That’s very important to me. That happens all the time in songwriting, of course. People lie, make things up. Listeners don’t need to know what’s true and what isn’t. Then the magic ends up being lost. A good story shouldn’t be spoiled by the truth. That’s what keeps things interesting.

Do you find it therapeutic to work through things that have happened in your life with your lyrics?

Yeah, maybe a little. It’s true that when I haven’t felt great, or when something has gone wrong, I’ve managed to process it with my music, let go of some of the anger. It works just as well as, say, going to the gym — that goes for writing as well as playing. It’s been six months since the last [live show] now, and they’ve been a long six months. I’ve come to realise how much playing live gives me, both physically and psychologically, and when I don’t do it, I notice a gaping hole in my life. At one point in the last year, I thought, ‘It’s finally nice to do nothing and just relax for once.’ But in the end it wasn’t at all relaxing. It was just sad. I can’t wait to play live again.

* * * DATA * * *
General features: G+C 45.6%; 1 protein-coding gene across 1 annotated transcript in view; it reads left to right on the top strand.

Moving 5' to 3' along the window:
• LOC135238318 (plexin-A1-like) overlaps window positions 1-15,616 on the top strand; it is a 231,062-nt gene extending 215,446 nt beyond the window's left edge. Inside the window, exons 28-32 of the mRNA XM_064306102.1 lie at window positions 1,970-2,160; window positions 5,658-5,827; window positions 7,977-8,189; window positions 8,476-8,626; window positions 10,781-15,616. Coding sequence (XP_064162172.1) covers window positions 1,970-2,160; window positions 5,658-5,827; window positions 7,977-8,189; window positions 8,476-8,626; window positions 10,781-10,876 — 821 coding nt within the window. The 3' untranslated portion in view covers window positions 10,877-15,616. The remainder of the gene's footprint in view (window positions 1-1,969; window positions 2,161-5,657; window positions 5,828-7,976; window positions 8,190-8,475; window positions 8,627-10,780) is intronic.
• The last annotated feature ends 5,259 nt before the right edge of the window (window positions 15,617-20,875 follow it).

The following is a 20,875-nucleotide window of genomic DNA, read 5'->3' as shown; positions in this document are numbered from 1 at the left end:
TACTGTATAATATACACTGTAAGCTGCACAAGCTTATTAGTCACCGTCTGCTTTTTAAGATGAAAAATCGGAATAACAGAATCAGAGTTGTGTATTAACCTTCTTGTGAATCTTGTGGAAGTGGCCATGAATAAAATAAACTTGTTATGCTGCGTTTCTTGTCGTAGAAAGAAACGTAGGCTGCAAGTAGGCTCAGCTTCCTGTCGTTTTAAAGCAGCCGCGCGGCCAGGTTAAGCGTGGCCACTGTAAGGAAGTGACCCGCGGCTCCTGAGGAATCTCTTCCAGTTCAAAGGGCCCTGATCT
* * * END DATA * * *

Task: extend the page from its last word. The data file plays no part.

What exactly is it about playing live that you love the most?

The best thing about it is that you give everything, you put all of yourself into it, and in turn you get so much back. You can be feeling half dead, having not slept for three days, but because there’s so much energy coming back at you from the crowd, with so many emotions, it picks you right up again. You experience this intimate moment of energy exchange that feels so good.

You’re currently working on your second album, which is due out in late 2019. What can we expect?

I’m working on it at the moment and hope that it’ll all go smoothly. In terms of lyrics, in any case, the common thread running through my past songs will continue. It won’t get any less painful. It’ll stay highly political and at the same time very personal. There’s no topic that’s off the table. [laughs]